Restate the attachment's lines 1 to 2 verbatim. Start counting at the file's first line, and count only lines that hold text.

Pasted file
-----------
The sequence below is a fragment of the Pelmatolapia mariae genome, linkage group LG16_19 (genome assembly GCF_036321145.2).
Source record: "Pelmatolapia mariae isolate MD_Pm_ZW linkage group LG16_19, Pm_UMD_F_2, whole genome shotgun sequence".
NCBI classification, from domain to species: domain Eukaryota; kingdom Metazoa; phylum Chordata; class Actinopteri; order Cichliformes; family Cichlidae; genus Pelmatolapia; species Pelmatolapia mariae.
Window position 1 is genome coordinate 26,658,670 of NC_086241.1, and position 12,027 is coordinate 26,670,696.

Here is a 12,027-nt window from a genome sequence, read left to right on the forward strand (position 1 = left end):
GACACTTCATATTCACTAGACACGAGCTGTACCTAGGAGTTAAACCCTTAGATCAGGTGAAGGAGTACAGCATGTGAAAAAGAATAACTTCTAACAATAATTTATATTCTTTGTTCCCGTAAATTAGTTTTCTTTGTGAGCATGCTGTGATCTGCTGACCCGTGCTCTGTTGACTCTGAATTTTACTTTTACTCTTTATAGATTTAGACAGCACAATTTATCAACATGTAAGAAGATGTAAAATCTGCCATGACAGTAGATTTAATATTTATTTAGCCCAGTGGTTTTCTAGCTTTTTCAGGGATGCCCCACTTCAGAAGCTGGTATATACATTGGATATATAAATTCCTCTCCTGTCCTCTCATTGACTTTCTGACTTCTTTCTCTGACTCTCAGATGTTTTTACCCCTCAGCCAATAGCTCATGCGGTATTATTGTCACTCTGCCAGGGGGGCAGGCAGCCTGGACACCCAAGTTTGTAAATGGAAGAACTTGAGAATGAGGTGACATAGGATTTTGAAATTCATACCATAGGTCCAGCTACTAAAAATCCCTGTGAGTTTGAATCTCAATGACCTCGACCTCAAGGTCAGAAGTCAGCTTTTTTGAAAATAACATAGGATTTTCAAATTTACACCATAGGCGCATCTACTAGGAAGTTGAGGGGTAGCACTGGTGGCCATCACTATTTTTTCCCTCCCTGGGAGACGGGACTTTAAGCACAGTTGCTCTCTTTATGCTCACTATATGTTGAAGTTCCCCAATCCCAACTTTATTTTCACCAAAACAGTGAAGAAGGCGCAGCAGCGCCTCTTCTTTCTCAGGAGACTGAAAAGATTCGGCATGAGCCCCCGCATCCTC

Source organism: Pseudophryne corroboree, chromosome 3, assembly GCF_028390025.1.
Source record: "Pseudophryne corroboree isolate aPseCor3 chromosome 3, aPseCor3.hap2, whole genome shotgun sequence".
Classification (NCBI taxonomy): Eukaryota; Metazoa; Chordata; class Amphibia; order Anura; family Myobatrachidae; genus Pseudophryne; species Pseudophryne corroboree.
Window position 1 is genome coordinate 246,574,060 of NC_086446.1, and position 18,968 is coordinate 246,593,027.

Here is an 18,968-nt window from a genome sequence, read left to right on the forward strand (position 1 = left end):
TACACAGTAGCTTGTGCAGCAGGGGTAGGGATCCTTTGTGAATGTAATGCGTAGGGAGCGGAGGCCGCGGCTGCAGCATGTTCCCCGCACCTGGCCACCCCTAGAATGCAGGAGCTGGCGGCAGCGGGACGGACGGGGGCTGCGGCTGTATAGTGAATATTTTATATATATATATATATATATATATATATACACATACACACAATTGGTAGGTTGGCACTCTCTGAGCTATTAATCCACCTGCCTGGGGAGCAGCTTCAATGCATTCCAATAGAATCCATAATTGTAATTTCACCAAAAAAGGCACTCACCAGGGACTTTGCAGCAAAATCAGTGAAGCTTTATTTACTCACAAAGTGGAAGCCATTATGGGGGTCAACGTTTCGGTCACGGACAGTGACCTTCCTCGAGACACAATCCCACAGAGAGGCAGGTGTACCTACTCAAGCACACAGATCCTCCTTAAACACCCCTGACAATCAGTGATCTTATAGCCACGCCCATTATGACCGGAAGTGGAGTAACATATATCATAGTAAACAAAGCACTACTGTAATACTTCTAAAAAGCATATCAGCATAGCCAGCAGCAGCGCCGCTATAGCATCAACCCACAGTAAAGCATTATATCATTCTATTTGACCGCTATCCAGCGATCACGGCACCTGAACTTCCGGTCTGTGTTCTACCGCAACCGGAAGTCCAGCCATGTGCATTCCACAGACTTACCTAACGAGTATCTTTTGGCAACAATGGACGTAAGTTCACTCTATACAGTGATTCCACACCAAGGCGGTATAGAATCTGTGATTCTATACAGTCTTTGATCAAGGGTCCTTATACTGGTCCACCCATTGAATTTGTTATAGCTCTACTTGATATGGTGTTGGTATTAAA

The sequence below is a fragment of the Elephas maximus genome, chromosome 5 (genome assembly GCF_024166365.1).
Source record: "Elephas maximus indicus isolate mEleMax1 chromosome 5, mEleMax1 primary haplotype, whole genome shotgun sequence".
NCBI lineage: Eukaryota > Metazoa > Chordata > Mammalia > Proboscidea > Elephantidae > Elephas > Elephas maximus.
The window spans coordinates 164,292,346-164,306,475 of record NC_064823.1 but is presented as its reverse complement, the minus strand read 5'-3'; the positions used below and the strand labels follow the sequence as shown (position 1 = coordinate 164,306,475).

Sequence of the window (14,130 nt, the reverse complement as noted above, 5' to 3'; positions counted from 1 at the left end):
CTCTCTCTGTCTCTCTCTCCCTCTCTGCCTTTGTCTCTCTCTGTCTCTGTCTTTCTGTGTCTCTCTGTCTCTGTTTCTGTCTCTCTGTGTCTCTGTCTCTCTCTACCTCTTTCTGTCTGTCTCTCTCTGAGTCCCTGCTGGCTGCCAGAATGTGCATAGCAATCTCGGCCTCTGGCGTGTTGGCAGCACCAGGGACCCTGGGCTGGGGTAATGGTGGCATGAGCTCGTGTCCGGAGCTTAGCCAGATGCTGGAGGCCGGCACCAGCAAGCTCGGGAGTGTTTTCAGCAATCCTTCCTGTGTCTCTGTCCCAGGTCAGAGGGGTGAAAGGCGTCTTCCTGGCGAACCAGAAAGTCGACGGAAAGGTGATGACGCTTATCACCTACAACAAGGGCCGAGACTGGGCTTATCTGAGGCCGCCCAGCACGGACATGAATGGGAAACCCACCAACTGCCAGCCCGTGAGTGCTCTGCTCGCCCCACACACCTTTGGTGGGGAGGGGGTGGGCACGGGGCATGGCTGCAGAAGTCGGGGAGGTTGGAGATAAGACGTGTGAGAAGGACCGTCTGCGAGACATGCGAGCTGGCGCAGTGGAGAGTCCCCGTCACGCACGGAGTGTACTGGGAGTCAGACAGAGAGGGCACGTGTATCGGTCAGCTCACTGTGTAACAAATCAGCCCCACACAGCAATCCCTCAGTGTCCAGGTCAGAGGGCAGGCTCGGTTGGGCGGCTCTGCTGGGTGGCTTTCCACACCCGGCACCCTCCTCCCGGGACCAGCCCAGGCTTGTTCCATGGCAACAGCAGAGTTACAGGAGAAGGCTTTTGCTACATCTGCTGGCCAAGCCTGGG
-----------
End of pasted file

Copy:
The sequence below is a fragment of the Pelmatolapia mariae genome, linkage group LG16_19 (genome assembly GCF_036321145.2).
Source record: "Pelmatolapia mariae isolate MD_Pm_ZW linkage group LG16_19, Pm_UMD_F_2, whole genome shotgun sequence".